Such a word does, however, provoke one to consider the nature of “goals” and their perfect achievement. Arsenal have been accused of trying to achieve something like entelechy - in common parlance, “trying to walk the fucking thing in”. This criticism is only valid on occasions where some slight miscalculation on the part of the current Arsenal side, or the intervention of an opponent, puts paid to one of these perfect moves. It is especially galling because the method chosen in opposition to our own, of late, has been to try and win a free kick anywhere in our half, pair a decent sized centre-forward against Pascal Cygan and nod the thing in from 3 yards – constituting not only the only opposition goal, but also their only actual shot on target. Many of us have gnashed our teeth and smote our palm against our fore’d in deep consternation over this - as if our approach were a foible not a realistic ambition. When it doesn’t work one can basically feel that Arsenals gameplan is something like trying to drive a Formula 1 car across a muddy field. We’re thinking, “There are easier ways to do this, you know, and Arsenal used to be pretty good at them”.
How quickly we forget the manifold instances when the build-up play that lead to an Arsenal goal in recent seasons was such a thing of beauty that, apart from the ability to time a run into the penalty area to meet the ball, the only other prerequisite for the eventual goal scorer was to have two legs, be able to stand on one of them and be able to gently swing the other in a short pendulr arc. Maddening as it can sometimes be, our method has actually served this club well in challenging for the league title every year since it’s inception and being successful on more than one occasion. It has also meant that we have progressed to the latter stages of most domestic cup competitions with relative ease and won a few of those as well. And with some tweaking to accommodate the multifarious playing styles and personnel of the wider college of European football, it is completely at home in foreign climes as well. That last point is moot, of course, if you talk about Arsenal in isolation. But when you consider that the way we play is more similar to a number of the continental teams we’re playing against in the CL than to the glut of teams we tire out in the Premiership, the method itself has impressive provenance. Wenger himself aspires to the Ajax team of the early 70’s. Passing and movement produced football that was ultimately successful but had the added bonus of being compelling and delightful as well. Neutrals paid good money to watch that team. You don’t become winners by setting out to entertain people (don’t tell Spurs though - they still believe it and long may that continue). But it is a by-product of having that vision thing. Sooner or later your blueprint, if it is right, allows one or two things that are hard to do look very, very easy. They are still actually hard things to do. And fatigue and not having your head right will still upset even the most talented players. And of course, every manager in the world will plot to throw a stick in your spokes, just for the short-term buzz of getting the better of such an imperious outfit.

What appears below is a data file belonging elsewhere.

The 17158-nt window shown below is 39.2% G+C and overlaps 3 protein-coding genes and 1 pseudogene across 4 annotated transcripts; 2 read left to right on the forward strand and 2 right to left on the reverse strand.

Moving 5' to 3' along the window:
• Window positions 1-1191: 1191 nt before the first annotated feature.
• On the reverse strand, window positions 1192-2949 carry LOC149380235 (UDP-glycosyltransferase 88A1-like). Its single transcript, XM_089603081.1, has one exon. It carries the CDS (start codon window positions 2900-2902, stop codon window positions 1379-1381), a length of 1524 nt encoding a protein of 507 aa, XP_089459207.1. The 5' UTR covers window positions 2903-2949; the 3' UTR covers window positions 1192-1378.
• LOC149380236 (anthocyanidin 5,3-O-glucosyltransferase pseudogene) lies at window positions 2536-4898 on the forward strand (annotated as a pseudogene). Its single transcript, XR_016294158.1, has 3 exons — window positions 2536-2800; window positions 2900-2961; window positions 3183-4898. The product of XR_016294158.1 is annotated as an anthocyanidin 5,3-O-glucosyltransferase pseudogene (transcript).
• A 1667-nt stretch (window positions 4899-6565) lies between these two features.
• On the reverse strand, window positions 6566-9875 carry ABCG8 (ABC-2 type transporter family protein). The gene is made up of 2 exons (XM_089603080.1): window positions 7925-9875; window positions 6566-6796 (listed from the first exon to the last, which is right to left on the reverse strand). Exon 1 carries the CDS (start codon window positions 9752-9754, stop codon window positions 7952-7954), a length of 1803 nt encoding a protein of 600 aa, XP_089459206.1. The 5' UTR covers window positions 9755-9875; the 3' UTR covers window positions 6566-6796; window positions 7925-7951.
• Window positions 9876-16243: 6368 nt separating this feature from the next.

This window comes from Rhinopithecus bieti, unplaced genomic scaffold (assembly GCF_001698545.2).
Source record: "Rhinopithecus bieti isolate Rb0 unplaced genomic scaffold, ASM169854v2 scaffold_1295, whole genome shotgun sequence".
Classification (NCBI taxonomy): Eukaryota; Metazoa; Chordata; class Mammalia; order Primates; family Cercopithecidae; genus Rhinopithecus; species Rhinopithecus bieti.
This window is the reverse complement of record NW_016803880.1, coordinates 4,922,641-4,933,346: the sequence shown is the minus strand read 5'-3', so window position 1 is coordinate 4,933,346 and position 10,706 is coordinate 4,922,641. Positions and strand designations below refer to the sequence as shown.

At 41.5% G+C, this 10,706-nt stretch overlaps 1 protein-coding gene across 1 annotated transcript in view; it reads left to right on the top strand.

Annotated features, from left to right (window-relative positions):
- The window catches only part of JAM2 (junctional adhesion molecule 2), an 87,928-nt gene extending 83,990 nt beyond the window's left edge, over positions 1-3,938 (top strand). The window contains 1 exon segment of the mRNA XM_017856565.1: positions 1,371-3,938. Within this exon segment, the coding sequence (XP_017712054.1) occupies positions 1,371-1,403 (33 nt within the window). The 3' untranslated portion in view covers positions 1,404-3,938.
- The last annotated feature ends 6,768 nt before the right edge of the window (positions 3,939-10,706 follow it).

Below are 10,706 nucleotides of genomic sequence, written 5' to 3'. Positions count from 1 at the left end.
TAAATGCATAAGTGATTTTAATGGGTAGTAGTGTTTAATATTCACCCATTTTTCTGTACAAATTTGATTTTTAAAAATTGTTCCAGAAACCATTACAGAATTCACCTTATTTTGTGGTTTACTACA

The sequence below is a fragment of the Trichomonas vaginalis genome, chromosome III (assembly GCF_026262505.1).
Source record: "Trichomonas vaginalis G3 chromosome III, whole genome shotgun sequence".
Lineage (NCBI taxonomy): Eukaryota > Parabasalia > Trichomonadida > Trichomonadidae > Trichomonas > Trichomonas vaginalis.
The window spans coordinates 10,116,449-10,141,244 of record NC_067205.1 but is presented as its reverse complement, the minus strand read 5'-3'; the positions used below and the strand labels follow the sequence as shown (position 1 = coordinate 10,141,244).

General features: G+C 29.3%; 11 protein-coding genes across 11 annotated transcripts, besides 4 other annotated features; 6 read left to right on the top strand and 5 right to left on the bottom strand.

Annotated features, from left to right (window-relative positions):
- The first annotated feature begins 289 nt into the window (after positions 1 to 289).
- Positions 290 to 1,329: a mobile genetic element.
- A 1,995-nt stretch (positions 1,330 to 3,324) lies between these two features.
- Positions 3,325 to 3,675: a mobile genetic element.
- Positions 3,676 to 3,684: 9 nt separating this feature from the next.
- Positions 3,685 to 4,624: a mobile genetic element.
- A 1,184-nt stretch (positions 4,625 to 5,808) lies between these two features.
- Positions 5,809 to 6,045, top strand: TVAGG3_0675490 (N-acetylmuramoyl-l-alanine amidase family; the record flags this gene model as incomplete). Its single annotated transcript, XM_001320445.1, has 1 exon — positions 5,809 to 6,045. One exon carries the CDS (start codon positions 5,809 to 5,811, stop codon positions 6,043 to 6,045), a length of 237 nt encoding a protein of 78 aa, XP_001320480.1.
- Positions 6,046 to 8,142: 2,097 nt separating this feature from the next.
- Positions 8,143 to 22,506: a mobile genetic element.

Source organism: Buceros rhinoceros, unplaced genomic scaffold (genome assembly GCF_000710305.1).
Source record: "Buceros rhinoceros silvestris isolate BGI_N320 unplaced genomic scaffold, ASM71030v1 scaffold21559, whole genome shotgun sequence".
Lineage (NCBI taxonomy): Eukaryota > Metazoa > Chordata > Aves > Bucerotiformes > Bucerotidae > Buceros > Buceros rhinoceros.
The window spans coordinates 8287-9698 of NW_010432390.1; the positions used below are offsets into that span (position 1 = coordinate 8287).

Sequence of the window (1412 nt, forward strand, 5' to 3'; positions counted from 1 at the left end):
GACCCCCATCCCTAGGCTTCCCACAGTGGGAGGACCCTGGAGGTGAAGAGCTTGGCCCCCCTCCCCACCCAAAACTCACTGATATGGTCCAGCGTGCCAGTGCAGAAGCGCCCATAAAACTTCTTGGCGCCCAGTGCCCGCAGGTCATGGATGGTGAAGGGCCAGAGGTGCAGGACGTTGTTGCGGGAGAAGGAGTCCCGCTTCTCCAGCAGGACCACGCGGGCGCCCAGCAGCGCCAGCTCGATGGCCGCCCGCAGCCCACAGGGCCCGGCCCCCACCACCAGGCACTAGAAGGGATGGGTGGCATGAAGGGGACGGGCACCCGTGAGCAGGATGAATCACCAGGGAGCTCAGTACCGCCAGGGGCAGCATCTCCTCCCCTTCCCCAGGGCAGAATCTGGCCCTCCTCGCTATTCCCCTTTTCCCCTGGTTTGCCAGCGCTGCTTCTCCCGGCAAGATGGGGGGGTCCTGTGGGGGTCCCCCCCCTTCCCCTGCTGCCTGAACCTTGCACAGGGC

Nevertheless we have been witnessing the building of an edifice along a grand design. Arsene Wenger has already told us that the crop of youngsters performing such sterling stuff in the Carling Cup are potentially better than the current first team. Ever heard a manager make such a bold prediction before? I haven’t. I’m watching the Airline Stadium being erected on a daily basis. You don’t put cycling proficiency certificates in glass display cabinets, you know. That place will be fit for a sheikh or two as well as the princes waiting to take centre stage. The training facilties are already the envy of every other European team. We hardly buy a new first teamer anymore – you have to be that good (and good value) to get our attention. And all this is being done on a fraction of the budget of other teams (one in particular springs to mind). Let’s stick with the long view and not get to preturbed when the likes of West Brom nick a point every now and then. The word Entelechy may one day have an application in an everyday sentence. And another word in that sentence just might be the proper noun Arsenal.